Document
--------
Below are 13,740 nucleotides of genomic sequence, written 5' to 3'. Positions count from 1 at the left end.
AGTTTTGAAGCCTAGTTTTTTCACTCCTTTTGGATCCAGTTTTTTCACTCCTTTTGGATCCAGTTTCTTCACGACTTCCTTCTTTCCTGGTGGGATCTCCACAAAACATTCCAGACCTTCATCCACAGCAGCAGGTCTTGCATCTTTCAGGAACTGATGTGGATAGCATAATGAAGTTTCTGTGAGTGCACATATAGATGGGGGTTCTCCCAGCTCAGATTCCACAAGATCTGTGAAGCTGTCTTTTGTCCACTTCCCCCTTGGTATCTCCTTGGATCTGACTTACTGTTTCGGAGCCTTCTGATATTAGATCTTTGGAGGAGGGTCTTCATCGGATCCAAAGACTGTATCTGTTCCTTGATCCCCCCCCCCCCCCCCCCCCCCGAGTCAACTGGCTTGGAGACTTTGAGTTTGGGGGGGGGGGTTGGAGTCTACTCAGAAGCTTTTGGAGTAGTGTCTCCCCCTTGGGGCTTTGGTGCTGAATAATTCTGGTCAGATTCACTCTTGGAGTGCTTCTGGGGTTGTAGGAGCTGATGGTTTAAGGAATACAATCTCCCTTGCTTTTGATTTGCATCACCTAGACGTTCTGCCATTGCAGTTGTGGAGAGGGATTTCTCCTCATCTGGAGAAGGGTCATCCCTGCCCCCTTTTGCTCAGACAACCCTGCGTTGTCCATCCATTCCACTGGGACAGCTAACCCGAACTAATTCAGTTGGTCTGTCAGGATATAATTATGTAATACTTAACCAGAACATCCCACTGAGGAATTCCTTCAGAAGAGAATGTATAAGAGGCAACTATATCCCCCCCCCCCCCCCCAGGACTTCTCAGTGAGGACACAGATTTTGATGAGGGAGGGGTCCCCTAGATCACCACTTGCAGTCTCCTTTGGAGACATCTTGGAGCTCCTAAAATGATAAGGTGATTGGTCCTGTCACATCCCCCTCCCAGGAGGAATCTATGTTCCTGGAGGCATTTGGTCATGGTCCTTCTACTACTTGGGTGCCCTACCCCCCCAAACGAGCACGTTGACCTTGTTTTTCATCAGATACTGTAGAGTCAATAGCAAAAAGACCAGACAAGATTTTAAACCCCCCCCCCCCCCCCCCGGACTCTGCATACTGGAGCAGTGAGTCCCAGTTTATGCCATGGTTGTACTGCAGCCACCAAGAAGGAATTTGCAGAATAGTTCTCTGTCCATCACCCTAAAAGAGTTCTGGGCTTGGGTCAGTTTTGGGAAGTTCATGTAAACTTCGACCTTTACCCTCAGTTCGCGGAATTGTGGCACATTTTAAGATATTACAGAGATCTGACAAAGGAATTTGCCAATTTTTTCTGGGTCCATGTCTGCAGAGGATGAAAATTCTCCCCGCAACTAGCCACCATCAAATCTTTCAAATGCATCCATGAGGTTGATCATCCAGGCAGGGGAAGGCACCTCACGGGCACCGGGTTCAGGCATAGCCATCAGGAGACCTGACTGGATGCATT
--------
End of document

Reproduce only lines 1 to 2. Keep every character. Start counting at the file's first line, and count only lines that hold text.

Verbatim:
Below are 13,740 nucleotides of genomic sequence, written 5' to 3'. Positions count from 1 at the left end.
AGTTTTGAAGCCTAGTTTTTTCACTCCTTTTGGATCCAGTTTTTTCACTCCTTTTGGATCCAGTTTCTTCACGACTTCCTTCTTTCCTGGTGGGATCTCCACAAAACATTCCAGACCTTCATCCACAGCAGCAGGTCTTGCATCTTTCAGGAACTGATGTGGATAGCATAATGAAGTTTCTGTGAGTGCACATATAGATGGGGGTTCTCCCAGCTCAGATTCCACAAGATCTGTGAAGCTGTCTTTTGTCCACTTCCCCCTTGGTATCTCCTTGGATCTGACTTACTGTTTCGGAGCCTTCTGATATTAGATCTTTGGAGGAGGGTCTTCATCGGATCCAAAGACTGTATCTGTTCCTTGATCCCCCCCCCCCCCCCCCCCCCCGAGTCAACTGGCTTGGAGACTTTGAGTTTGGGGGGGGGGGTTGGAGTCTACTCAGAAGCTTTTGGAGTAGTGTCTCCCCCTTGGGGCTTTGGTGCTGAATAATTCTGGTCAGATTCACTCTTGGAGTGCTTCTGGGGTTGTAGGAGCTGATGGTTTAAGGAATACAATCTCCCTTGCTTTTGATTTGCATCACCTAGACGTTCTGCCATTGCAGTTGTGGAGAGGGATTTCTCCTCATCTGGAGAAGGGTCATCCCTGCCCCCTTTTGCTCAGACAACCCTGCGTTGTCCATCCATTCCACTGGGACAGCTAACCCGAACTAATTCAGTTGGTCTGTCAGGATATAATTATGTAATACTTAACCAGAACATCCCACTGAGGAATTCCTTCAGAAGAGAATGTATAAGAGGCAACTATATCCCCCCCCCCCCCCCCAGGACTTCTCAGTGAGGACACAGATTTTGATGAGGGAGGGGTCCCCTAGATCACCACTTGCAGTCTCCTTTGGAGACATCTTGGAGCTCCTAAAATGATAAGGTGATTGGTCCTGTCACATCCCCCTCCCAGGAGGAATCTATGTTCCTGGAGGCATTTGGTCATGGTCCTTCTACTACTTGGGTGCCCTACCCCCCCAAACGAGCACGTTGACCTTGTTTTTCATCAGATACTGTAGAGTCAATAGCAAAAAGACCAGACAAGATTTTAAACCCCCCCCCCCCCCCCCCGGACTCTGCATACTGGAGCAGTGAGTCCCAGTTTATGCCATGGTTGTACTGCAGCCACCAAGAAGGAATTTGCAGAATAGTTCTCTGTCCATCACCCTAAAAGAGTTCTGGGCTTGGGTCAGTTTTGGGAAGTTCATGTAAACTTCGACCTTTACCCTCAGTTCGCGGAATTGTGGCACATTTTAAGATATTACAGAGATCTGACAAAGGAATTTGCCAATTTTTTCTGGGTCCATGTCTGCAGAGGATGAAAATTCTCCCCGCAACTAGCCACCATCAAATCTTTCAAATGCATCCATGAGGTTGATCATCCAGGCAGGGGAAGGCACCTCACGGGCACCGGGTTCAGGCATAGCCATCAGGAGACCTGACTGGATGCATT